I was on a streetcar on my way to a press screening (as I am want to do from time to time) when the news exploded all over my social media and news feeds.
Prince was gone, at the mere age of 57 and as much as I could be as a lifelong fan…I was (and still am) emotionally gutted.
A creative icon, a musical genius and an inspiration for so many people as no matter what he never stopped creating. It wasn’t always great, but it made us appreciate the moments of pure genius even more then we already did.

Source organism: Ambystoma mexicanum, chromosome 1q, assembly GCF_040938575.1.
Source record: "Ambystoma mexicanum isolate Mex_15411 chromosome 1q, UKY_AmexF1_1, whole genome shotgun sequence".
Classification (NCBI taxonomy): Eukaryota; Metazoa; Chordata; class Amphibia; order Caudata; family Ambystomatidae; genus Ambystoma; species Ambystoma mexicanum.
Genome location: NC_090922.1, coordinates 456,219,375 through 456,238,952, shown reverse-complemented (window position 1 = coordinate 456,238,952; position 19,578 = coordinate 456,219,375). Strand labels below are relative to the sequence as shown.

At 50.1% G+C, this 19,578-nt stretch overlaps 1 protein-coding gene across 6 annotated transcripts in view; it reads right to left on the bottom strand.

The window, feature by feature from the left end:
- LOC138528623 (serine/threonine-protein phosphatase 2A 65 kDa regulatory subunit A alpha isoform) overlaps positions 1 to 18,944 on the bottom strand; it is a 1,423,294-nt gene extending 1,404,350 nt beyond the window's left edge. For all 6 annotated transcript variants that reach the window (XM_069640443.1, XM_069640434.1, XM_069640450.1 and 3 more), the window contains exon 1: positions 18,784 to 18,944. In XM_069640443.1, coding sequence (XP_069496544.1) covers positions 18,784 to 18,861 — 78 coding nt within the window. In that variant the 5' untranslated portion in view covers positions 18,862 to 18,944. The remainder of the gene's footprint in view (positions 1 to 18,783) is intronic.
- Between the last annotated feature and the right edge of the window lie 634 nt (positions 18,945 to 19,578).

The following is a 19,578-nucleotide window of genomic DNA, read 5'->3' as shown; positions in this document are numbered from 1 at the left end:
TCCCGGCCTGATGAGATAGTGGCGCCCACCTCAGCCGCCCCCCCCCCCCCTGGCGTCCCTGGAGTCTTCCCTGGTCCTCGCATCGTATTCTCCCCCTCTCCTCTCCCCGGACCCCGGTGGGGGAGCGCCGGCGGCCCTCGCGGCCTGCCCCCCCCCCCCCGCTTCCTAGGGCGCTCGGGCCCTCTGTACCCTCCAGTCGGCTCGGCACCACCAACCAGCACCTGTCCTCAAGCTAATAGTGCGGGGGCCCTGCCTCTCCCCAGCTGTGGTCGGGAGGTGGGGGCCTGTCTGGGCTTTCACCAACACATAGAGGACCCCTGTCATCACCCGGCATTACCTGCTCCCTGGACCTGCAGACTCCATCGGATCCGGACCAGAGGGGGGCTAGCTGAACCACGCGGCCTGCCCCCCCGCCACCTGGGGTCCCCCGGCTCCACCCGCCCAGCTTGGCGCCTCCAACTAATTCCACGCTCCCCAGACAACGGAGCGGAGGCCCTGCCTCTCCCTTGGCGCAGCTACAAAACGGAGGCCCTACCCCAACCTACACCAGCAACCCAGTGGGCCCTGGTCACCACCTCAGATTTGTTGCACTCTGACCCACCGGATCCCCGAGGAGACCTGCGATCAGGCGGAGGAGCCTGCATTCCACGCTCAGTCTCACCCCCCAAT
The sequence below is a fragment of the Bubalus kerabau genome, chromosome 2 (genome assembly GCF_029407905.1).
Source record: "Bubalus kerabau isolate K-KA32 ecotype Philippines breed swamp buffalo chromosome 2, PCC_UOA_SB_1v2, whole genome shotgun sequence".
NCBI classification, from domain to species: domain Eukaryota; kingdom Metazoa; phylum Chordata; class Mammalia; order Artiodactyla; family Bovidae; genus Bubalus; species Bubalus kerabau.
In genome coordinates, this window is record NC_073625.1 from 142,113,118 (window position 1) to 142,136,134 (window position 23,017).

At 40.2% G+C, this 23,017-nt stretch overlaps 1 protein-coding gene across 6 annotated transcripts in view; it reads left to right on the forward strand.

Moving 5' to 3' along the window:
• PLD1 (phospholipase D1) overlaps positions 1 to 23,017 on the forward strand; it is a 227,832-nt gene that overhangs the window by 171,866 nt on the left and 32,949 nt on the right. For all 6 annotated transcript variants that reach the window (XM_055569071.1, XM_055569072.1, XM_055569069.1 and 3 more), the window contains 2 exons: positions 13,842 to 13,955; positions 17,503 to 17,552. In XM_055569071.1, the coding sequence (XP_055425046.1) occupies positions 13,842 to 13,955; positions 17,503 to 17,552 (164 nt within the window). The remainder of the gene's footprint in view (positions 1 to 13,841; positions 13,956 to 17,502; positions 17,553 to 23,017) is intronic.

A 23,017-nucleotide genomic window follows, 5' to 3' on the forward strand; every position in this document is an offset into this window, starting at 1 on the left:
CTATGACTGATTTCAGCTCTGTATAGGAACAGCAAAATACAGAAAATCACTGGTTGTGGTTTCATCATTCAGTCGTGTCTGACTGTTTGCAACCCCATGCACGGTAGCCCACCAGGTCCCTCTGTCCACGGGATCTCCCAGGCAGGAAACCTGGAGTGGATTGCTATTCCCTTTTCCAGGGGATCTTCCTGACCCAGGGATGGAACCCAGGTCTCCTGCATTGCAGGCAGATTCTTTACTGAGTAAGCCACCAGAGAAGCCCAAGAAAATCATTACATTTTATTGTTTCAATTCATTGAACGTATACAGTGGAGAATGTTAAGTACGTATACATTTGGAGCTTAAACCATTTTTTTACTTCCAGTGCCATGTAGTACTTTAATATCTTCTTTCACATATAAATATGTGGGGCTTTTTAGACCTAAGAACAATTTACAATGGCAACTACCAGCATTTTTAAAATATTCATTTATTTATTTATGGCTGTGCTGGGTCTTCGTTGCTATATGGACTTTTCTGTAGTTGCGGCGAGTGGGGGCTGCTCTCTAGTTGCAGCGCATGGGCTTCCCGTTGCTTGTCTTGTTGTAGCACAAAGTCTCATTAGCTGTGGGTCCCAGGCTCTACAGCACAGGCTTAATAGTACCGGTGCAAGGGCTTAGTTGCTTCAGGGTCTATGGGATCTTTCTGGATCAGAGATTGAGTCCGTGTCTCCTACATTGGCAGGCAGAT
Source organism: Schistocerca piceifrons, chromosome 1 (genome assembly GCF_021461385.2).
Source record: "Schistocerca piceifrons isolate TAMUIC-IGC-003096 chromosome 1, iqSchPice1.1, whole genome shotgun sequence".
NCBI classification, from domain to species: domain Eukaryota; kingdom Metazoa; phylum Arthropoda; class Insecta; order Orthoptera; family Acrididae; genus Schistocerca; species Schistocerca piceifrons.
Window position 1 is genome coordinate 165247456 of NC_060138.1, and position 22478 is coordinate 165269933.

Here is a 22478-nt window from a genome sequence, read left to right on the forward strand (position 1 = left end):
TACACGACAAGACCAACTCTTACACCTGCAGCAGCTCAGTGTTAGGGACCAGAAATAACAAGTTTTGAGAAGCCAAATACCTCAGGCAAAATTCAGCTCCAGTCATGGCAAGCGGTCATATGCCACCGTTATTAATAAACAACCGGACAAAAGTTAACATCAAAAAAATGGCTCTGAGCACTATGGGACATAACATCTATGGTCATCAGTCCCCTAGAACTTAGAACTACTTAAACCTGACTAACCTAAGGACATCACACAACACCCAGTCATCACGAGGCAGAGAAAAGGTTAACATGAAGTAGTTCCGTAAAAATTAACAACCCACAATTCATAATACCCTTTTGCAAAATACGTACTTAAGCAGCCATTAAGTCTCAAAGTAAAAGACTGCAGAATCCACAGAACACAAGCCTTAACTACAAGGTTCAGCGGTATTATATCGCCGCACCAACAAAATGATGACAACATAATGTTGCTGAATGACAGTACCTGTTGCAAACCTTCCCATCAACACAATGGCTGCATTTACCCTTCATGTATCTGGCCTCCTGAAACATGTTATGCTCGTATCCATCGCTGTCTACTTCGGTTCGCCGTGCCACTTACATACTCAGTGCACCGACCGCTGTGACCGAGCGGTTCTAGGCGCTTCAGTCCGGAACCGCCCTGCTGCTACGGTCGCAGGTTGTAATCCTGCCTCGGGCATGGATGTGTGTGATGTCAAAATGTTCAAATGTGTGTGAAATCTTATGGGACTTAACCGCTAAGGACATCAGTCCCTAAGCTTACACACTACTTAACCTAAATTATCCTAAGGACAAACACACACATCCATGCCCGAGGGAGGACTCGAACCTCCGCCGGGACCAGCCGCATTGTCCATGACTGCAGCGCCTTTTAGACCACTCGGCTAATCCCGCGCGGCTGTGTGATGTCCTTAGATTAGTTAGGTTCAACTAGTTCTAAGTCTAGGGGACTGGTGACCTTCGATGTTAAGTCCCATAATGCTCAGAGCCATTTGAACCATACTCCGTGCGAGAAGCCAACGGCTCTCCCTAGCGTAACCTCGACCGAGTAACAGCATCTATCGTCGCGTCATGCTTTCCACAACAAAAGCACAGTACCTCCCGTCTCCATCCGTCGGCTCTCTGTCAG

The music was epic and made us want to shake our ass as a showman on the level of James Brown and a tireless musician and composer on the level of Lennon/McCartney created moments that transcended genres and generations alike. He actively crossed barriers and broke down genre norms mounting full bands with some of the best female musicians before it was hip or popular to do so, as Shelia E certainly wasn’t bad for a girl. The classic songs were anthemic as you could fill stadiums with fans of all age groups and races coming together in the spirit of having a good time and learning how to be goddamn sexy with one another as we possibly could. He made us move, not only our feet but our creative spirits as well.